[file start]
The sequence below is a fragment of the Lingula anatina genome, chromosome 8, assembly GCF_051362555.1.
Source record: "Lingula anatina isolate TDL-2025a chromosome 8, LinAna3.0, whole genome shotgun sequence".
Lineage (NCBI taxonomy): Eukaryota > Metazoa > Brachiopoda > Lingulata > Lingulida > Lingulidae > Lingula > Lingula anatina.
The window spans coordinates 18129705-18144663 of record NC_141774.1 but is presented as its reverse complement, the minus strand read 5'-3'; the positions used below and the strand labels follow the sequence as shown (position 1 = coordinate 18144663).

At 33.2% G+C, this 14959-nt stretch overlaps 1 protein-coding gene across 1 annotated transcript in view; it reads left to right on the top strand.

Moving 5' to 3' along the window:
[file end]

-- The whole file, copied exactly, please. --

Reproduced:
The sequence below is a fragment of the Lingula anatina genome, chromosome 8, assembly GCF_051362555.1.
Source record: "Lingula anatina isolate TDL-2025a chromosome 8, LinAna3.0, whole genome shotgun sequence".
Lineage (NCBI taxonomy): Eukaryota > Metazoa > Brachiopoda > Lingulata > Lingulida > Lingulidae > Lingula > Lingula anatina.
The window spans coordinates 18129705-18144663 of record NC_141774.1 but is presented as its reverse complement, the minus strand read 5'-3'; the positions used below and the strand labels follow the sequence as shown (position 1 = coordinate 18144663).

At 33.2% G+C, this 14959-nt stretch overlaps 1 protein-coding gene across 1 annotated transcript in view; it reads left to right on the top strand.

Moving 5' to 3' along the window: